1. Good hand hygiene practices
2. Proper cleaning and disinfection of surfaces and equipment
3. Avoiding close contact with people who have Staphylococcal infections
4. Covering wounds and open sores
5. Proper sterilization and disinfection of medical equipment.

It is important to note that MRSA (methicillin-resistant Staphylococcus aureus) is a type of Staphylococcal infection that is resistant to many antibiotics, and can be difficult to treat. Therefore, early diagnosis and aggressive treatment are crucial to prevent complications and improve outcomes.

The best characterized bacterial adhesin is the type 1 fimbrial FimH adhesin. This adhesin is responsible for D-mannose ... However, bacterial adhesins do not serve as a sort of universal bacterial Velcro. Rather, they act as specific surface ... Adhesion and bacterial adhesins are also a potential target for prophylaxis or treatment of bacterial infections. Bacteria are ... During the bacterial lifespan, a bacterium is subjected to frequent shear-forces. In the crudest sense, bacterial adhesins ...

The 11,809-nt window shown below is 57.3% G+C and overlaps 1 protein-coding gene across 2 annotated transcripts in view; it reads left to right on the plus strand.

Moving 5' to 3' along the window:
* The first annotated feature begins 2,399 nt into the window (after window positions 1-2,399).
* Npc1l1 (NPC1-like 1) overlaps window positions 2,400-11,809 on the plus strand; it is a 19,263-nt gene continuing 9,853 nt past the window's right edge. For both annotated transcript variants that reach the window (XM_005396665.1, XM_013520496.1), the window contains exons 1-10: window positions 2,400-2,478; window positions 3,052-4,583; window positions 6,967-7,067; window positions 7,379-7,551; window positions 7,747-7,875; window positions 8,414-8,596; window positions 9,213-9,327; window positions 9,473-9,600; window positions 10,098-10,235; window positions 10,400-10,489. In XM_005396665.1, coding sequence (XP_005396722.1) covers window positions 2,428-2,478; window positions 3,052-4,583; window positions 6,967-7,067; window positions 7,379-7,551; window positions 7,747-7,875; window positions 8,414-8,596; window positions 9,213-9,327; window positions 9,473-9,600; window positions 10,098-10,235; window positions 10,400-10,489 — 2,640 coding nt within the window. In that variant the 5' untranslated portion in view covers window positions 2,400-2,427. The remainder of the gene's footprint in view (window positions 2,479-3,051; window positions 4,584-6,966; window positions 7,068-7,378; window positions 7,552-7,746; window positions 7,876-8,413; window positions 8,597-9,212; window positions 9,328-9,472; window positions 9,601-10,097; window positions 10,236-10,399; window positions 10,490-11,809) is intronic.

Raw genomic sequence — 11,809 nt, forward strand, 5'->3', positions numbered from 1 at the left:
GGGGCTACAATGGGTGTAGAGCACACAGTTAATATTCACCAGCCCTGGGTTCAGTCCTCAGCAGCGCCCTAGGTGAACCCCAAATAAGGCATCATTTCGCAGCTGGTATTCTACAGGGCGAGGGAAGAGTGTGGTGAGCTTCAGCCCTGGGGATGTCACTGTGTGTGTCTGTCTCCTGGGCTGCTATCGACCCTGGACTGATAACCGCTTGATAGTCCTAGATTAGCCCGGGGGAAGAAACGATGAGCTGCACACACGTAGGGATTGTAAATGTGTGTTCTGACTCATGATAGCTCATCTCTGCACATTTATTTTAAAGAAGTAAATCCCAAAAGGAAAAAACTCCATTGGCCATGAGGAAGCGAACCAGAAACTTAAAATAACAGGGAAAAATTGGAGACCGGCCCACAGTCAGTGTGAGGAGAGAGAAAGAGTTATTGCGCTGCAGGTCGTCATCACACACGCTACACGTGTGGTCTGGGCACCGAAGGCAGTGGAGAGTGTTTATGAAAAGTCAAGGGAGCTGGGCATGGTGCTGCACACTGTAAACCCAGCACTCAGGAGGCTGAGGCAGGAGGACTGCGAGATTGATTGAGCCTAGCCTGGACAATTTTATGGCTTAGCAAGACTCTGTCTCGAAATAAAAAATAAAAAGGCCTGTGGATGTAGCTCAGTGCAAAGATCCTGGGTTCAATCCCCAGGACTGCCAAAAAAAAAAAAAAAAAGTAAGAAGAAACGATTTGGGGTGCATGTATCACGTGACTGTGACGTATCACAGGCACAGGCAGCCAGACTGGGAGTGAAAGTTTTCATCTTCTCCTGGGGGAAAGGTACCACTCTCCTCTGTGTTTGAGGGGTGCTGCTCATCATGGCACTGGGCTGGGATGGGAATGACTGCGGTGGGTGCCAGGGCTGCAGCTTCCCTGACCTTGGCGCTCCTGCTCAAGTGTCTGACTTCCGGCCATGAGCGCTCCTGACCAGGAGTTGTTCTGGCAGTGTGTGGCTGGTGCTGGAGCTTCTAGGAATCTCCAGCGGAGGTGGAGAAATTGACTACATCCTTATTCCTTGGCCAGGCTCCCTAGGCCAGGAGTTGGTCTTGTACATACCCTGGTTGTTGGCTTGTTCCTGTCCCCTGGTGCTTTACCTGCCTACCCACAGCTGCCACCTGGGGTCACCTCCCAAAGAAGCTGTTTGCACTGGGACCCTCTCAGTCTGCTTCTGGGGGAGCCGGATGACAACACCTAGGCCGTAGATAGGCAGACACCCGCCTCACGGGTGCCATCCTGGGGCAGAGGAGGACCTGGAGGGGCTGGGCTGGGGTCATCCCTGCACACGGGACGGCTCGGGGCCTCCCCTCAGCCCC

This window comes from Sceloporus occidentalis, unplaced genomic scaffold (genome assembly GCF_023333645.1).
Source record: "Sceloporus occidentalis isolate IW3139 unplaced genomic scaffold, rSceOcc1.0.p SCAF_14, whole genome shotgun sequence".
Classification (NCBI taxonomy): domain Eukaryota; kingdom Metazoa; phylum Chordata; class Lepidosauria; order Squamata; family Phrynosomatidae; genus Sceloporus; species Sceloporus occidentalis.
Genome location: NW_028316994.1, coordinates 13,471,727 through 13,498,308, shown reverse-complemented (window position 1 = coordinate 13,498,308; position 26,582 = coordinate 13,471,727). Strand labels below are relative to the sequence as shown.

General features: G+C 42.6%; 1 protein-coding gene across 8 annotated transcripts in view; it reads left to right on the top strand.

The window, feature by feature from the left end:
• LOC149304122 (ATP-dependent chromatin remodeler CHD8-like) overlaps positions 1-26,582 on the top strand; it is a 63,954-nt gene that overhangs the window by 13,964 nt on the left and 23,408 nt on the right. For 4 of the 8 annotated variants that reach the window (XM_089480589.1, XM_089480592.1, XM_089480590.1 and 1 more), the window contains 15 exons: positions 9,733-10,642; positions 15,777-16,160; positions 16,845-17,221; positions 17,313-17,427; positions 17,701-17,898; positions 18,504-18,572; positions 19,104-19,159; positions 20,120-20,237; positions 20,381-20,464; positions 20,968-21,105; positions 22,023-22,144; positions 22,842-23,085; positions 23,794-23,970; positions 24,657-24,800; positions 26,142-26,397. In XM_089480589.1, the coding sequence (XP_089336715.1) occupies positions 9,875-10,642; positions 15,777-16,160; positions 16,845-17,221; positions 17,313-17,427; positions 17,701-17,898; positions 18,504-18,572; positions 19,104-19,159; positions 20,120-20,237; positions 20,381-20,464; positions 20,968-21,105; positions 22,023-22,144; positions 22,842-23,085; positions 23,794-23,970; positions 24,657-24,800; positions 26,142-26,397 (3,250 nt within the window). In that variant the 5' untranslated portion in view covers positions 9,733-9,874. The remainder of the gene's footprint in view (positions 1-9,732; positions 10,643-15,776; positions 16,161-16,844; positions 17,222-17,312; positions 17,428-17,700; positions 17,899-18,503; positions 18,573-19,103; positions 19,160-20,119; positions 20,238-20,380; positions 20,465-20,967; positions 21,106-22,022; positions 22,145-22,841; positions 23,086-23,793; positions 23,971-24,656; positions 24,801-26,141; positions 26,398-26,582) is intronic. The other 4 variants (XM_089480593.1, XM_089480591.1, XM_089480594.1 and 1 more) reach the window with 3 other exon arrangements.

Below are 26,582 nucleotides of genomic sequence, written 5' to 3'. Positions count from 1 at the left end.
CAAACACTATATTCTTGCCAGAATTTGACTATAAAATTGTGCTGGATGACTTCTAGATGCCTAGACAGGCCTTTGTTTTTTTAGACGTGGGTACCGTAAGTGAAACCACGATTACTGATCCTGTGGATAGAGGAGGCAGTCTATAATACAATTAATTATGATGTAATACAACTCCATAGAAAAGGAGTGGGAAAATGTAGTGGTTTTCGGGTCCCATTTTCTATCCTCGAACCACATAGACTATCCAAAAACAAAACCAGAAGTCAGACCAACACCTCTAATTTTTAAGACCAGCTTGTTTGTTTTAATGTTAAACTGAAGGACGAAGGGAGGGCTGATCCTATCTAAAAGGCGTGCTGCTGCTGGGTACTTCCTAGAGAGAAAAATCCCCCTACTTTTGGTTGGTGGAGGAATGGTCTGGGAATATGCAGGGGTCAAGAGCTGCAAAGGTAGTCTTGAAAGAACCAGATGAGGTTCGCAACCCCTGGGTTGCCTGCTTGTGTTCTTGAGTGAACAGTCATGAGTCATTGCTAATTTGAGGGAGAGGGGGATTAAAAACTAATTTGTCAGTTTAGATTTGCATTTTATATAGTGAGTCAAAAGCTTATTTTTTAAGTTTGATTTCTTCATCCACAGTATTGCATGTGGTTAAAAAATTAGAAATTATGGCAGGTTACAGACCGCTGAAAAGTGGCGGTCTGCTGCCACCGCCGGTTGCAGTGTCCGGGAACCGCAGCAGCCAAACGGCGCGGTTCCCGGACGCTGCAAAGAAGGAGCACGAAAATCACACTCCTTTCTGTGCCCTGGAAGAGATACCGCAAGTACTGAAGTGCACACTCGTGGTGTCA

YadA, an adhesin from Yersinia, was the first member of this family to be characterised. UspA2 from Moraxella was second. The ... The importance of adhesins to YadA function and Yersinia survival is huge. Attachment further allows more interactions and ... Trimeric Autotransporter Adhesins (TAA) Casutt-Meyer S, Renzi F, Schmaler M, Jann NJ, Amstutz M, Cornelis GR (2010). " ... The YadA protein domain, is a form of trimeric autotransporter adhesins (TAAs). Each TAA must consist of a head, stalk and a ...